A Federal Reserve Board proposal released Thursday would make it easier for a bank to buy securities from its section 20 affiliate.

A separate plan would relax constraints on bank lending to section 20 customers.

If approved, both would change the Fed's so-called 23-A restrictions, which are intended to prevent the misuse of a bank's resources by keeping all transactions with affiliates at arm's length.

The Fed said it would let banks buy securities from section 20 units if the assets are actively traded at a price that can be verified from independent sources. Bank lending to section 20 customers would be relaxed under two circumstances. First, if the affiliate is acting merely as a broker or riskless principal in the deal or, second, if the customer uses an existing line of credit that was not established to buy securities from the affiliate.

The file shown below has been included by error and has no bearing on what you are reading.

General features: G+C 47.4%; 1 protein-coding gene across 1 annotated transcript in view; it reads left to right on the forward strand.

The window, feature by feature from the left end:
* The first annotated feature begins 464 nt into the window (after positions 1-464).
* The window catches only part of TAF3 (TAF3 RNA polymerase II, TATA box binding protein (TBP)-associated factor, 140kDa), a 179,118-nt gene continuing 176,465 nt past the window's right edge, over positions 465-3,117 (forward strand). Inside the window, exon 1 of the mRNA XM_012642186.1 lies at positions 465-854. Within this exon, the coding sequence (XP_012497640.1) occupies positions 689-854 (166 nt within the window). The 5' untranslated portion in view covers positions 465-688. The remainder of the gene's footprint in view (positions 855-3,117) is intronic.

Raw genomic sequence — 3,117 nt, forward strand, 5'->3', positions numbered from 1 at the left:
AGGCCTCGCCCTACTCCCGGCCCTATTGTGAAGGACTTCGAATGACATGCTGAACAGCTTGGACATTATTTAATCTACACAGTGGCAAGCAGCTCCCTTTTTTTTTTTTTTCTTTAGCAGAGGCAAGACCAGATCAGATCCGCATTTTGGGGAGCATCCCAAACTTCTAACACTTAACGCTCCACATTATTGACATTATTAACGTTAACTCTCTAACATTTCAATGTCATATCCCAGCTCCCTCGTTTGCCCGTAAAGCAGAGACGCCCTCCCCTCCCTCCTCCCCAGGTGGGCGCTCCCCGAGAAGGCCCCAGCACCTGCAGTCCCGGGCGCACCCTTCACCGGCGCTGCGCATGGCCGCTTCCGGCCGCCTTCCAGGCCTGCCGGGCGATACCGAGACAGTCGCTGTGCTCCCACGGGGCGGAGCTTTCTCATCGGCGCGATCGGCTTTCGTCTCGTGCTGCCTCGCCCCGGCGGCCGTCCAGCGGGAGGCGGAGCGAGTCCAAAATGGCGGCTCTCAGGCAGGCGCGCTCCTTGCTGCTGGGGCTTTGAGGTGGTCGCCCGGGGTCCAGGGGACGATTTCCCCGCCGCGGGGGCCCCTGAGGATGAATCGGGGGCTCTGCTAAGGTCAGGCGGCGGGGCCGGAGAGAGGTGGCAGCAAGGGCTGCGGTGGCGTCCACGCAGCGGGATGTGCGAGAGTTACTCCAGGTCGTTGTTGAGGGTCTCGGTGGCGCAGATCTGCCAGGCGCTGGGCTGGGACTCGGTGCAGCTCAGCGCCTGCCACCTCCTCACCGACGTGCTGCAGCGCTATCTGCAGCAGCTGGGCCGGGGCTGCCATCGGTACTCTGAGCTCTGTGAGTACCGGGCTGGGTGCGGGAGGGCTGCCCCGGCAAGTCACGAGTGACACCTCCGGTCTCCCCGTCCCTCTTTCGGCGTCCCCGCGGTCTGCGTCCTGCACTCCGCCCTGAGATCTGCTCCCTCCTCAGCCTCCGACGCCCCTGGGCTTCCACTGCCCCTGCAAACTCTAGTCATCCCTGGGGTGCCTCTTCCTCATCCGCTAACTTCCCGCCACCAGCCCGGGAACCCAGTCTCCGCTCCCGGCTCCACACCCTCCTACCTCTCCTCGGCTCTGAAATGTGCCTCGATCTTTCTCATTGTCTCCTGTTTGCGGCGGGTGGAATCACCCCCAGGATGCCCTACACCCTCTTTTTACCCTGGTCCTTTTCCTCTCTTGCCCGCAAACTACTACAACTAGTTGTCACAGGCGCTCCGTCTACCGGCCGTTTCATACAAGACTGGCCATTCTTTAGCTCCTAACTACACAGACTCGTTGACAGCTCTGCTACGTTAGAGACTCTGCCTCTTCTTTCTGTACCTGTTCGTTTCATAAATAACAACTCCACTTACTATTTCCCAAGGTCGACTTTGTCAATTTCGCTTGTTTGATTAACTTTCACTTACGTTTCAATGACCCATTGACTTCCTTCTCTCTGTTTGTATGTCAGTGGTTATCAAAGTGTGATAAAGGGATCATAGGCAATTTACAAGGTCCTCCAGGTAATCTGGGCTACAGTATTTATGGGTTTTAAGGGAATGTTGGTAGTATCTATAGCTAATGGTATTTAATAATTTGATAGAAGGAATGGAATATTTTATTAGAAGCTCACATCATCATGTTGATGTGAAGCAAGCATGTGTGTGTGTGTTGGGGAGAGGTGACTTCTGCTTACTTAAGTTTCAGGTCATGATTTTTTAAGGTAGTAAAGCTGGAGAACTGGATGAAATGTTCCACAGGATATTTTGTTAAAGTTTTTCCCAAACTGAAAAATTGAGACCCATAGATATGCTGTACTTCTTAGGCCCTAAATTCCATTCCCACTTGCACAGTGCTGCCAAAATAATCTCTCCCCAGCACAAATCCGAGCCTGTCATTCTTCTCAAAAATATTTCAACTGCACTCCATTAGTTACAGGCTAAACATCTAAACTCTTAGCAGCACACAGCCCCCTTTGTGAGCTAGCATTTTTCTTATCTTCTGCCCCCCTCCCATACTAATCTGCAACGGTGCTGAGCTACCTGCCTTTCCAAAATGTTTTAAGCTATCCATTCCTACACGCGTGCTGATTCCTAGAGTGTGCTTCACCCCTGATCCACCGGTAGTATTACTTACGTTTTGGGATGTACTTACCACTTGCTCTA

"The board proposes to grant these exemptions from section 23-A to permit customers to gain more flexible use of the services of insured depository institutions and their registered broker-dealer affiliates," the Fed said.

Comments are due at the central bank by July 21.

Subscribe Now

Access to authoritative analysis and perspective and our data-driven report series.

14-Day Free Trial

No credit card required. Complete access to articles, breaking news and industry data.